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Depression: an illness in every sense of the word

When the brain is ill, no matter what the cause, the PERSON is ill, not "crazy", just as a diabetic is ill rather than merely having a malfunctioning pancreas.
When the brain is ill, no matter what the cause, the PERSON is ill, not "crazy", just as a diabetic is ill rather than merely having a malfunctioning pancreas.
National Institutes of Health/Wikimedia Commons (Public Domain)

When those greatly admired by the world, such as Robin Williams, choose to end their lives, there are many left to mourn them. Mr. Williams, whose life was spent in making the rest of us laugh, apparently had aspects deep within his soul that he couldn’t laugh at himself. People are now all busy commenting on that fact, that so many comedians and clowns have their dark sides and end up expressing their sorrow fatally. Those looking at them from the outside can only guess at what lies under the makeup.

Many of those who end their lives by violent means (and this can be descriptive of all suicides, including by more passive means such as drug overdoses) often have also had addictions to alcohol, drugs, overeating or any number of possible habits. Whether or not they chose these means as their ticket out, there is no doubt that the struggle could have been overwhelming. In many instances death may not have been a conscious decision but one resulting from the addiction carried too far.

Nonetheless there are many (and aren’t they all coming out of the woodwork now?) deriding the act of suicide as “the coward’s way out”. Perhaps they have, themselves, never faced the prospect of slitting their throat or wrist, of putting a gun in their mouth and pulling the trigger, or jumping off a bridge. Could the knowledge that such an action will result in incredible pain, especially if you die slowly (or survive), be one of cowardice? Knowing there is most likely not going to be any second chance to change your mind, would this stem from a lack of courage? Facing the unknown, especially if you believe in any kind of afterlife, may also be daunting to the prospective suicide. For all one knows, what awaits you after inflicting your own demise could be infinitely worse than life continued on earth.

Quite possibly the reality is, for most who kill themselves or at least try, is that living is simply too painful to carry on. When you are doing anything resulting in extreme suffering, such as running barefoot on broken glass, the natural response is to want to stop doing it. Thus it is with living a life that you can no longer bear—the impulse is to want to make the pain stop, now. What if you are unable to find a method of solving such a dilemma?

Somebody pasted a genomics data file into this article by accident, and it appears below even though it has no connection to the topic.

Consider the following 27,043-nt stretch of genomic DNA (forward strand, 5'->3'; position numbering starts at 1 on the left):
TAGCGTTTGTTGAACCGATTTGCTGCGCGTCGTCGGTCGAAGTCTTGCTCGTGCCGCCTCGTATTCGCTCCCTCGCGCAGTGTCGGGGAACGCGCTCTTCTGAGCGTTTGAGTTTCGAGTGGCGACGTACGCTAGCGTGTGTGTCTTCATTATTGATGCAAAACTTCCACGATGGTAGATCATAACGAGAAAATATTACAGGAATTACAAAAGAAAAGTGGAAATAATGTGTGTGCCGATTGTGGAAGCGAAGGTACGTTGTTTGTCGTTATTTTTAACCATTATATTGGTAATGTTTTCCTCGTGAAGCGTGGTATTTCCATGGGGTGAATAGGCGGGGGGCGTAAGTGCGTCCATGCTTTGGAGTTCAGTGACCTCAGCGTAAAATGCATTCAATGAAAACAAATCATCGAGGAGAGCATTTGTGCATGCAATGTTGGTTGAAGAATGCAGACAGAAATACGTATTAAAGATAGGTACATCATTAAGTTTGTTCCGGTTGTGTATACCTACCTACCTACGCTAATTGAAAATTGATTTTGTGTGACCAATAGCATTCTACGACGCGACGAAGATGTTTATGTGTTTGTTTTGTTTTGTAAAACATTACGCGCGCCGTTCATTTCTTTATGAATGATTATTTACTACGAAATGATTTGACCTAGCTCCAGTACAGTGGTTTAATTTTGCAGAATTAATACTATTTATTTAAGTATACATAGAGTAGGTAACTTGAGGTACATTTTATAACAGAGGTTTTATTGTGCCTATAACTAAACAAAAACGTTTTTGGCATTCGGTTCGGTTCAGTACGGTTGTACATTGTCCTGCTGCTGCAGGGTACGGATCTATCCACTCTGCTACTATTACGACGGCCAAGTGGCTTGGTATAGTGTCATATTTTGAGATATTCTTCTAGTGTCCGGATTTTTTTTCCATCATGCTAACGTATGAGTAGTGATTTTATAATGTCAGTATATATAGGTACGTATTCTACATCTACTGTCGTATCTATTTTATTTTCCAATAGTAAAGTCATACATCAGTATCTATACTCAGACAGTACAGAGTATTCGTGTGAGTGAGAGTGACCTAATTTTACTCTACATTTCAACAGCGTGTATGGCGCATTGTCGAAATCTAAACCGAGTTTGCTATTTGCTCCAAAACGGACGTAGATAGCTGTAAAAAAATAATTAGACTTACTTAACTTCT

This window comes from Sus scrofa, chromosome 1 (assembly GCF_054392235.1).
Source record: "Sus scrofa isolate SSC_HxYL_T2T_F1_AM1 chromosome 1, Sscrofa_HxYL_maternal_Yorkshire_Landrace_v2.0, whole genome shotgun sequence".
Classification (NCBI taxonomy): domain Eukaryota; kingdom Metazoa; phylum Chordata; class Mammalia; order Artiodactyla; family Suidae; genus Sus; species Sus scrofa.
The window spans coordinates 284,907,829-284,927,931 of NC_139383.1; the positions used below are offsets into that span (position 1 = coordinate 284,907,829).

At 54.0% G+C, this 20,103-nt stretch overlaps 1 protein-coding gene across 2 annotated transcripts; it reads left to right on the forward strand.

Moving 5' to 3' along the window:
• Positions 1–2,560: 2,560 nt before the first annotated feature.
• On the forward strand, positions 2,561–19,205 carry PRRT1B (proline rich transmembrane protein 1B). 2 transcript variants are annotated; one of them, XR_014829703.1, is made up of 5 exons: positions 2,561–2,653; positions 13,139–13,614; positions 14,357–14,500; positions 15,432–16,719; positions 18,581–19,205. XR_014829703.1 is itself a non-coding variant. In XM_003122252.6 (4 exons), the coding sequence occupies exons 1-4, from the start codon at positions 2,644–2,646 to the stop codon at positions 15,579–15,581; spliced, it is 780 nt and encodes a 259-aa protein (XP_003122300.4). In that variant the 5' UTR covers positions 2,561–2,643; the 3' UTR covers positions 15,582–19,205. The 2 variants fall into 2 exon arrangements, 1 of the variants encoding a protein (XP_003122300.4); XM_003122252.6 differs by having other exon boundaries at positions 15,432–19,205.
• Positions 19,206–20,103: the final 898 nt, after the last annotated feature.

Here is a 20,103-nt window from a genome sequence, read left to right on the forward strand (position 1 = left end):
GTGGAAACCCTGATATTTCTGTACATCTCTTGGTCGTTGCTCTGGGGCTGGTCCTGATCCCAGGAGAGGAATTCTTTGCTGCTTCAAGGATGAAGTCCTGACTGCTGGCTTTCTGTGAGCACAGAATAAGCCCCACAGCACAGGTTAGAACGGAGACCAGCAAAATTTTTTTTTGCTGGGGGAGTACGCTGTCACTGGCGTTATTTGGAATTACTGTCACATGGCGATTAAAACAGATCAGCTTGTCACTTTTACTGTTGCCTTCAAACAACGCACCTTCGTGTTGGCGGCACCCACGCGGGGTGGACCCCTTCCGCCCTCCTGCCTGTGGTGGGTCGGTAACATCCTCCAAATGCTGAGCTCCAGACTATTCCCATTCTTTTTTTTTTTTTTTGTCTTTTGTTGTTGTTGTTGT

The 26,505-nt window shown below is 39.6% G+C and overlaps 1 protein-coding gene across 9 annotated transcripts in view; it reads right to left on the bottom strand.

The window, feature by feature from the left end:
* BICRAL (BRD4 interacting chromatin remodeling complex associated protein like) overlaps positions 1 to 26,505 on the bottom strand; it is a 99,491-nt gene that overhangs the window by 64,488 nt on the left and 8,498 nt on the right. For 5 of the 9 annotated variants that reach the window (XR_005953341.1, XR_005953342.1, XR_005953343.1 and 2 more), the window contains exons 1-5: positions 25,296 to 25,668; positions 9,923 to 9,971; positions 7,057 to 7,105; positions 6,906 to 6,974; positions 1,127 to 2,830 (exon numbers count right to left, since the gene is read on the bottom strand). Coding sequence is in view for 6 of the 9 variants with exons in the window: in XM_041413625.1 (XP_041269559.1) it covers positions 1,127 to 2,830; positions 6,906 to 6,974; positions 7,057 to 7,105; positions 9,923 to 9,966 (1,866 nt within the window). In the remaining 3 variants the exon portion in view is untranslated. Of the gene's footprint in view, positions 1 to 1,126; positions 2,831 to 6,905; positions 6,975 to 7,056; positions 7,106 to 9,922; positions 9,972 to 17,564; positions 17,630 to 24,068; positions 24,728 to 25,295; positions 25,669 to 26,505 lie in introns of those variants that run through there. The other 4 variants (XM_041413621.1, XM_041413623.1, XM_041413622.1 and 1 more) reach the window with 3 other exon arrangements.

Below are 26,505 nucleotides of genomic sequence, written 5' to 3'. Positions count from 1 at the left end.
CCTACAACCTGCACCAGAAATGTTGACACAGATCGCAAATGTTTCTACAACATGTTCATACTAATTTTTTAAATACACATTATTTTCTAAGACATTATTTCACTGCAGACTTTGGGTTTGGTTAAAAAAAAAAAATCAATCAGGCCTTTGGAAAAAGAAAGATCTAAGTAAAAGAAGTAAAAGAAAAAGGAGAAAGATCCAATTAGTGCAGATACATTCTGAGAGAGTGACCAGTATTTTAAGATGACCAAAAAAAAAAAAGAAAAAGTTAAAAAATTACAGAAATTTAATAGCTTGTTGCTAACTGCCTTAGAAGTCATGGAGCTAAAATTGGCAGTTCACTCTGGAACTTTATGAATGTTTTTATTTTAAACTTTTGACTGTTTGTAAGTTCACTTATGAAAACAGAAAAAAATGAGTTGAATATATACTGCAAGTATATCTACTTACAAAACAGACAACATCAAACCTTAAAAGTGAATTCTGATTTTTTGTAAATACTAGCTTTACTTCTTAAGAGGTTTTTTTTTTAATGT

Oh, of course many will say, “So take a pill and chill!” or (worst of all) “Cheer up, stop whining!” As if a person suffering from depression—above all clinical depression, biologically gearing you to despair—could merely decide “Well, today I won’t be sad anymore.” Pills? The truth is, in many cases, anti-depressants—especially for teenagers and children—are more likely to shove someone over the edge, both figuratively and often literally. (See Drugs like Zoloft, Prozac, Paxil, have been known to cause suicidal thoughts or impulses of violence towards others, or both. If changing from wanting your own death prematurely to desiring another go at life could be accomplished so easily, would there be so many self-inflicted fatalities, or kids going berserk in schools with guns, bombs, knives (whatever they can get their hands on, really)?

What about the possibility that addictions are not just a sign of moral weakness, as many in society are prone to judge? What if they are, instead, a response to the pain of depression or other emotional problems? Depression is, seriously, an actual disease as much as cancer is. It eats away at your mind, your very soul. In holistic medicine, we consider the body, mind and soul all as one integrated being rather than separating them. Shouldn’t depression, then, be treated as a condition afflicting the entire person? It affects the body in many ways, lowering immunity, raising cortisol (the “fat hormone”) levels, interfering with healing from other illnesses, to list only a few ways in which it impedes wellness. When people become depressed, whether from chemical imbalances in the brain, from life situations, or induction by environmental means such as ambient or ingested toxins, they are afflicted in all areas of the body, the mind and spirit. Like the concept of not being “just a little bit pregnant” it is impossible to be sick in only one aspect of the integrated being. Just as in Traditional Chinese Medicine the chi (life energy), when blocked, causes disease, so can having illness in any area cause depression, and vice-versa.

Society needs to immediately stop labeling those suffering from depression, PTSD, eating disorders, or other so-called “mental” illnesses as crazy. Possibly nothing more than this prevents people from seeking help they desperately need. When you are depressed you are as ill as a person with a broken leg or diabetes, but those other conditions have no stigma attached to them. It’s time for the depressed people to “come out”, in solidarity, supporting each other. Laws need to be formed to protect them from job dismissal, housing discrimination, etc. When enough depression sufferers stand up to say they are ill, not insane, when this is no longer labeled a “mental” illness, only then will progress be made in treatment.

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